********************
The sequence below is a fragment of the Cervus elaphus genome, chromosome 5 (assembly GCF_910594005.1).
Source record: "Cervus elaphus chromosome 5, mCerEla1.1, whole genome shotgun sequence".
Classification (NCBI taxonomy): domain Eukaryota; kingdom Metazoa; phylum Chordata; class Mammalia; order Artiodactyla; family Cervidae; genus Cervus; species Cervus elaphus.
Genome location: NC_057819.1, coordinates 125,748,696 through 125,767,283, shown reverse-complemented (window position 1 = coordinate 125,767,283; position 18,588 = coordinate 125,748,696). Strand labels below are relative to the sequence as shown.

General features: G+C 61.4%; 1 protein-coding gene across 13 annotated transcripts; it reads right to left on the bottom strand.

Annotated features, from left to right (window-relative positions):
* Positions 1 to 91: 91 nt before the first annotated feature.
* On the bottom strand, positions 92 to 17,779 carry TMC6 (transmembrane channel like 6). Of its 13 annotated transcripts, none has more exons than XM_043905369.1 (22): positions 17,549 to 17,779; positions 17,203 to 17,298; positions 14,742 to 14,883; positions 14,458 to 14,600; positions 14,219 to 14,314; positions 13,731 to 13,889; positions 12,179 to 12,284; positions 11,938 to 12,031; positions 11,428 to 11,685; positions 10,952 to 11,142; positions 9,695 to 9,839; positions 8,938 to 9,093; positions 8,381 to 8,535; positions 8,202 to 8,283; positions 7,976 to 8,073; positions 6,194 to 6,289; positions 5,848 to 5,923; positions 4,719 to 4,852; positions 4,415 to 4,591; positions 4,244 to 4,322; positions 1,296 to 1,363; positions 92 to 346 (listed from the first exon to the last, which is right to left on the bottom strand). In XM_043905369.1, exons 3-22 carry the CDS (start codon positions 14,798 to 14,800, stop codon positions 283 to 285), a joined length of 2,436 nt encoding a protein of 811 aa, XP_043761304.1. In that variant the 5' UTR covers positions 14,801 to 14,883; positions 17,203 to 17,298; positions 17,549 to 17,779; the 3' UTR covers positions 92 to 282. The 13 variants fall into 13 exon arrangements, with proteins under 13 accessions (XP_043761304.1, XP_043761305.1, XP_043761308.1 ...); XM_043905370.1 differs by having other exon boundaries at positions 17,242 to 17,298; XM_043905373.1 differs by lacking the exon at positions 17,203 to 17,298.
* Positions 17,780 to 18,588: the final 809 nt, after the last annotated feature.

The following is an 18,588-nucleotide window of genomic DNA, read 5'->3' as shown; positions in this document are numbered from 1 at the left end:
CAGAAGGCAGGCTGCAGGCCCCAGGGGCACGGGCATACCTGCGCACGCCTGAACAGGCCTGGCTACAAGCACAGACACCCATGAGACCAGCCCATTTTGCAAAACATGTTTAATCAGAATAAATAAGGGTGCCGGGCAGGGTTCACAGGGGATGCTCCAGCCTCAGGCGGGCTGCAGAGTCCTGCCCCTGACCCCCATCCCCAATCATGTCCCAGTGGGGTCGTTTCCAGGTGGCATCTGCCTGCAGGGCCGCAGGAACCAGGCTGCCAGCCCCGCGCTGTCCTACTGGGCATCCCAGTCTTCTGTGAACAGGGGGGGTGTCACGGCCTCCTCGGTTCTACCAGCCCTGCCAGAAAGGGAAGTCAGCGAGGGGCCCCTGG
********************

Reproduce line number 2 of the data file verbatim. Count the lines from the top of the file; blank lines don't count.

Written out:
Source record: "Cervus elaphus chromosome 5, mCerEla1.1, whole genome shotgun sequence".